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Anti-Mullerian Hormone (AMH) and Fertility

In this video, Dr. Barad explains what anti-mullerian hormone is, how it relates to fertility, what AMH levels mean, and how CHR treats women who present with low AMH levels while trying to conceive.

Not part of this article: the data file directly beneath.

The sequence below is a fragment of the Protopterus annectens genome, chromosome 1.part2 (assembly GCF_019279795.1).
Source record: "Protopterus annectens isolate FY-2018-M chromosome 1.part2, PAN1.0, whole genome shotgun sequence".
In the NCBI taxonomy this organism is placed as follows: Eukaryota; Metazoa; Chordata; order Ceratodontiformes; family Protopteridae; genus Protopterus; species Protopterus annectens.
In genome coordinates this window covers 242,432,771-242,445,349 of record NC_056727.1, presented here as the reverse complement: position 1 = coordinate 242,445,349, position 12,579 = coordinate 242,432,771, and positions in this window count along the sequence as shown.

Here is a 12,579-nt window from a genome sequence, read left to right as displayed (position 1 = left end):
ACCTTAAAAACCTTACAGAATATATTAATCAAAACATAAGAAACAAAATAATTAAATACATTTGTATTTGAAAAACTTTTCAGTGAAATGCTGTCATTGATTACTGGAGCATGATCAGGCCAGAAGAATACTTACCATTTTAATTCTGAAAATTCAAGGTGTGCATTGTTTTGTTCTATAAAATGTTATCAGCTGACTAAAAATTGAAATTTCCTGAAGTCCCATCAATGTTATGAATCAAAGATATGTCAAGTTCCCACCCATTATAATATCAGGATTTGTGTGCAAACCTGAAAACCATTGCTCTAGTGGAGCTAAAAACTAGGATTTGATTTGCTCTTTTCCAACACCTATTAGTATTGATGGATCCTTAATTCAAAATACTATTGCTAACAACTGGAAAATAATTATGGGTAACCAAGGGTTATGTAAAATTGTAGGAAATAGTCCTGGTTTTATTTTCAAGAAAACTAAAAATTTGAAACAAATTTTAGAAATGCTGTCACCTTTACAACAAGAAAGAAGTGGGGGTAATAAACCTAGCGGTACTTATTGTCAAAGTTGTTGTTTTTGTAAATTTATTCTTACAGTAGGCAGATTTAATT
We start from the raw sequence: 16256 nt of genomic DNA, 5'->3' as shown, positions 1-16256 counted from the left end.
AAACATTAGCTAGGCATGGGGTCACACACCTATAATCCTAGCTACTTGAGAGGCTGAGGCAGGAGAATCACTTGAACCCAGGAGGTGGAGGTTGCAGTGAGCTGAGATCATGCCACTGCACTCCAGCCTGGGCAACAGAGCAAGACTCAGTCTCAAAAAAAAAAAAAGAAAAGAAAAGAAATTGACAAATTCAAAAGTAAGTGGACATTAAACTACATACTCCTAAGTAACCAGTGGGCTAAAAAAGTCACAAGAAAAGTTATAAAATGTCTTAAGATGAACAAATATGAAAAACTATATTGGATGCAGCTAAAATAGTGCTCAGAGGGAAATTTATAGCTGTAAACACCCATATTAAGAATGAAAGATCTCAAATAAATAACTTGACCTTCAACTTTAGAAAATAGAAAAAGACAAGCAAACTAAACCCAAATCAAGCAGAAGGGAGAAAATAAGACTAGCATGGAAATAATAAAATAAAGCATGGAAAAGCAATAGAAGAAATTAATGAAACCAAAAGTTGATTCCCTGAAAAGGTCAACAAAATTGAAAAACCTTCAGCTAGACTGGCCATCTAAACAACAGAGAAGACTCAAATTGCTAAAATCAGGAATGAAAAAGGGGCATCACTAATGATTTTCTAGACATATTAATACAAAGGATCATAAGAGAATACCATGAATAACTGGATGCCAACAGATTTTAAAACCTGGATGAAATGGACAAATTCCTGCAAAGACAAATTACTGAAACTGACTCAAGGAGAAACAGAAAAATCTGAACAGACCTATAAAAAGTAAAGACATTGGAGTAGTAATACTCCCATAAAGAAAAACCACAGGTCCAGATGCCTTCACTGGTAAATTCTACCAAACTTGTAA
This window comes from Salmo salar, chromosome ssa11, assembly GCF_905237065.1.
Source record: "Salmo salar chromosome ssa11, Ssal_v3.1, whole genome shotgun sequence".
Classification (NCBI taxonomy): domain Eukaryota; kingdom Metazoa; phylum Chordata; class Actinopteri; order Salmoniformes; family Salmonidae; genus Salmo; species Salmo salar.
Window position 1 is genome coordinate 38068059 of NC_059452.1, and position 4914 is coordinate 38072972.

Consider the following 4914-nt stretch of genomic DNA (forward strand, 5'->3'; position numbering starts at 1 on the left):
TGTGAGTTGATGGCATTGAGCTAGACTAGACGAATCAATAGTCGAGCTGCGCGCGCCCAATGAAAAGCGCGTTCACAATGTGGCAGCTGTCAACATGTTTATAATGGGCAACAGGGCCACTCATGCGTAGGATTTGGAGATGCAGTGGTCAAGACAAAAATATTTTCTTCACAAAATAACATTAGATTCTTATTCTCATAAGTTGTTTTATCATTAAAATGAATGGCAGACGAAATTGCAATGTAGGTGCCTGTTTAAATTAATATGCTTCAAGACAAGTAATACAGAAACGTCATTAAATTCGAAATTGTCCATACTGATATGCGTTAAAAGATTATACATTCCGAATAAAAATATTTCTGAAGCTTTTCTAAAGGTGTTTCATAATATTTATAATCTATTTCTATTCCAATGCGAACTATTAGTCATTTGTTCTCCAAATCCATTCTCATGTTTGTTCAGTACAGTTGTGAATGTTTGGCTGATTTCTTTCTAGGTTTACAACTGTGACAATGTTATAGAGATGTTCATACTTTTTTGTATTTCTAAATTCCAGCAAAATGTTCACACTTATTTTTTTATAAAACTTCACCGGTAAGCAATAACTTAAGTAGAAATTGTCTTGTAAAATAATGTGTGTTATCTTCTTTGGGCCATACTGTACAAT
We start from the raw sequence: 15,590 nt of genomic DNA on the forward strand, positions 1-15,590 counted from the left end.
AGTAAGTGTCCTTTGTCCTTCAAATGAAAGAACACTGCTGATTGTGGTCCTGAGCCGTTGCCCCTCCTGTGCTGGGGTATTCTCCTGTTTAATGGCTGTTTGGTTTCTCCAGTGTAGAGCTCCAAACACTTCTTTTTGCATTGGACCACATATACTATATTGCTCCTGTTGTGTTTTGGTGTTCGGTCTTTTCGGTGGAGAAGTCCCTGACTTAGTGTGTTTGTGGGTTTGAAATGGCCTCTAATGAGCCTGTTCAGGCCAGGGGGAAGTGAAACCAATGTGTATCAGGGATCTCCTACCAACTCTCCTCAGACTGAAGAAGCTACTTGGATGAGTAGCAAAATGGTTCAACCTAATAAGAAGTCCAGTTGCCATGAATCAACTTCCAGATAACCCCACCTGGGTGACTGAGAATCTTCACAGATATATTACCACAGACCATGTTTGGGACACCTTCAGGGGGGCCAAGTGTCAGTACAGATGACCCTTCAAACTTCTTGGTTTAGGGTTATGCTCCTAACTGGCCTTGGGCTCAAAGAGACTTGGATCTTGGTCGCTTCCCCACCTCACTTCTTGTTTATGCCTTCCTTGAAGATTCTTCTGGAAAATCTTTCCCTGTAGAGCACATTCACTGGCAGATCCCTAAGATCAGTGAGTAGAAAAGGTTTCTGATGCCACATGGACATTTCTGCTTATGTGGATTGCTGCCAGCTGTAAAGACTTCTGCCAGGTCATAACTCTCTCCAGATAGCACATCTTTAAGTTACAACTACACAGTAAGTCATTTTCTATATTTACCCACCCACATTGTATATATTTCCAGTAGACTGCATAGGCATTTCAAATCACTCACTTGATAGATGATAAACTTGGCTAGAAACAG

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One of the tools that have become useful in helping to evaluate a woman's ovarian reserve is AMH. Now, AMH is the initials of the term, "Anti-Mullerian Hormone,"(also called "Mullerian-Inhibiting Substance" or "Mullerian-Inhibiting Factor"). Now, those long terms are not really very helpful in understanding what it is because they were named in other contexts, actually having to do with embryological development, so we're going to call it AMH. AMH is produced by small follicles in your ovaries, actually, those small antral follicles that we mentioned a little while [ago], which are the stage of the follicle in which the egg develops before it actually enters the ovulatory cycle and starts growing, and getting bigger, and ready to ovulate. So, you can think of them, these antral follicles, as those that are sort of "on deck," ready to come into the next cycle. And those antral follicles are around for about four to six weeks before they enter the ovulatory cycle in which they might ovulate. So, at that stage, when they're just detectable with an ultrasound (meaning maybe they're from about three millimeters to ten millimeters in size), they produce this hormone, AMH. So, each little developing follicle produces some AMH. Now, it's not reflective of all the follicles in your ovaries because there are thousands of follicles that are in earlier stages of development than this that won't produce AMH and that you won't see if you do an ultrasound or try to measure AMH. So, the AMH reflects the antral follicles that are preparing to enter your next ovulatory cycle (what we call your functional ovarian reserve) because these are the follicles that are going to be available to you in the next month or two when you try to make some eggs. I tell my patients that if each follicle is producing some AMH, then the more AMH that you can measure, the more such follicles you have. It's as though you were trying to guess how many kittens are in the next room. You might guess by the number of meows that you hear or something like that. So, it's an indirect way of telling how many follicles are available to come in. Now, our AMH assays (the tests we use for measuring AMH), have improved greatly over the last ten years. But, even now, there can be people who have some follicles, but the amount of AMH they produce is below our ability to detect it. So, even if you have undetectable AMH, doesn't mean you have no follicles, but it probably means you have very few follicles. The other thing about AMH is that some people have claimed that AMH levels don't change through a cycle, or from cycle to cycle. To some extent this is true, but it's not entirely true. For instance, a young woman who's just had a baby will have nearly undetectable AMH because her ovaries have been somewhat suppressed by the hormones that are produced by her pregnancy and there will be very few antral follicles. In other words, she has very decreased functional ovarian reserve immediately after she delivers and her AMH will look like the AMH levels that we'd see in the menopausal woman. This is why it may take a month or two (actually six to eight weeks) or more before a woman resumes normal menstrual function after she has a baby because there are no small little antral follicles ready to come into the next cycle. If there are no antral follicles, there won't be any AMH. The same thing is true if somebody uses a strong birth control medication. We published this in a paper several years ago. So, certain oral contraceptives or implantable contraceptives (like the Norplant, or the Norgestimate that you insert into your arm, some of the contraceptive patches or the contraceptive rings that women use intravaginally) have strong hormones in them that will suppress the formation of antral follicles in the same way that pregnancy does. In those cases, you can see a diminished AMH as well, which will recover if the birth control hormones are stopped. So, it depends on what you've been exposed to recently when you're doing these AMH levels and what you information you can take home. Another thing that people are unaware of is that going through a cycle of ovulation induction, which you take out 20 eggs or something like that. Immediately after your retrieval, because you've kind of swept all of the antral follicles to the more mature stage by taking the gonadotropins, your AMH levels may be lower because you've sucked up all those actual follicles to be developing follicles and it may take a little while for them to replenish. This can be especially true in older women (especially after they've done a few cycles in a row), so although in older women we find we can actually increase the number of eggs that they produce if they do back-to-back cycles, that may only be true for five, six cycles in a row. After a while, you can kind of create a bit of vacuum on the back end, fewer antral follicles replenishing, and therefore a lower AMH. So, bottom line-- AMH is not a constant level. There are various things you can do that can influence it. So, if AMH is an important thing to measure, what is a normal AMH level? And, the fact is that as people change, as they go through life, as the number of eggs that are entering your ovulatory cycles (number of follicles entering your ovulatory cycles) change in each decade, as you go through life, the expected AMH level you have will change as well. For example, among a woman in her 20s, we'd expect to see an AMH of around four to five nanograms per milliliter. And, a woman in her 30s, the same kind of healthy woman, might only have a level of two to three. And then, when you get to be 40, you'd expect it to be around one. Now, we've produced at CHR some nomograms. Some other people have produced similar graphs that show what the expected AMH is at each age. And, what you want to know when you're evaluating your ovarian reserve is, is your ovarian reserve similar to your peers or not? If you are 25 and your AMH is only one or two, you've already got evidence of diminished ovarian reserve relative to your peers who would otherwise have levels of four or five. And that may be important information going forward that could help you in terms of your family planning, or your planning in terms of when to have children because it raises the question, "Are you still going to be in good shape (good reproductive shape) 10 years later or not?" So, if your AMH appears to be less than expected for your age, especially if you're somewhat younger and you're trying to achieve a pregnancy, What can we do to try to bring you back to be comparable to your peers? At CHR, we do use supplements like dehydroepiandrosterone (DHEA), which helps increase the number of follicles that survived to the antral stage, and therefore. helps raise your AMH again. We also would probably use more medications in ovulation induction than you would have if you had higher levels of AMH. You can kind of think of it the same as if you're trying to drive up a slippery hill, you might step on the accelerator harder to keep the car moving in the direction that you want to go. So, there are things that we can do to try to restore you to a better level of function.